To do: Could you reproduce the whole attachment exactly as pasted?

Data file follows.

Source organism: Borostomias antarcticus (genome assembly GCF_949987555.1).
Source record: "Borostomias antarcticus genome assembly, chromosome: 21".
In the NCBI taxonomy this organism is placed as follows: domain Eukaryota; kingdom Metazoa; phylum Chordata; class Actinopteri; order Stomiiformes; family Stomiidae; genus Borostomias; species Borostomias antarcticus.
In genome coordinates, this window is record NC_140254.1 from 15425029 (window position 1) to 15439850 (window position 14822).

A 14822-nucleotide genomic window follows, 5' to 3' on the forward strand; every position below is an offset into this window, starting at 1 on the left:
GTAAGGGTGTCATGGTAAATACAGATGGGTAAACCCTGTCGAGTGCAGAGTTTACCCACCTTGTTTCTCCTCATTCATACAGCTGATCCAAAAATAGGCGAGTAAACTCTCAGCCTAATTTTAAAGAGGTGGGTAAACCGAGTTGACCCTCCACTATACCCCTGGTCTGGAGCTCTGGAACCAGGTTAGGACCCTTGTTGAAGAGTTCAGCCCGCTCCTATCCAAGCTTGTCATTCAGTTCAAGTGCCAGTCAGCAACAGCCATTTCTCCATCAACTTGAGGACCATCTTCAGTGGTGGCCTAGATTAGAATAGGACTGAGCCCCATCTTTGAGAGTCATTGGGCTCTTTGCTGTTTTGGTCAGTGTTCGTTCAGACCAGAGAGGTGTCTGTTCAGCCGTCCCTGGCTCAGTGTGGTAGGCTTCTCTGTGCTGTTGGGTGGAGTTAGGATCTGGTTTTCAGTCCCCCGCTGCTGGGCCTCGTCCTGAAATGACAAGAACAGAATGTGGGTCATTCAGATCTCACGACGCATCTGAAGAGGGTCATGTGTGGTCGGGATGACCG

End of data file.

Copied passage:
Source organism: Borostomias antarcticus (genome assembly GCF_949987555.1).
Source record: "Borostomias antarcticus genome assembly, chromosome: 21".
In the NCBI taxonomy this organism is placed as follows: domain Eukaryota; kingdom Metazoa; phylum Chordata; class Actinopteri; order Stomiiformes; family Stomiidae; genus Borostomias; species Borostomias antarcticus.
In genome coordinates, this window is record NC_140254.1 from 15425029 (window position 1) to 15439850 (window position 14822).

A 14822-nucleotide genomic window follows, 5' to 3' on the forward strand; every position below is an offset into this window, starting at 1 on the left:
GTAAGGGTGTCATGGTAAATACAGATGGGTAAACCCTGTCGAGTGCAGAGTTTACCCACCTTGTTTCTCCTCATTCATACAGCTGATCCAAAAATAGGCGAGTAAACTCTCAGCCTAATTTTAAAGAGGTGGGTAAACCGAGTTGACCCTCCACTATACCCCTGGTCTGGAGCTCTGGAACCAGGTTAGGACCCTTGTTGAAGAGTTCAGCCCGCTCCTATCCAAGCTTGTCATTCAGTTCAAGTGCCAGTCAGCAACAGCCATTTCTCCATCAACTTGAGGACCATCTTCAGTGGTGGCCTAGATTAGAATAGGACTGAGCCCCATCTTTGAGAGTCATTGGGCTCTTTGCTGTTTTGGTCAGTGTTCGTTCAGACCAGAGAGGTGTCTGTTCAGCCGTCCCTGGCTCAGTGTGGTAGGCTTCTCTGTGCTGTTGGGTGGAGTTAGGATCTGGTTTTCAGTCCCCCGCTGCTGGGCCTCGTCCTGAAATGACAAGAACAGAATGTGGGTCATTCAGATCTCACGACGCATCTGAAGAGGGTCATGTGTGGTCGGGATGACCG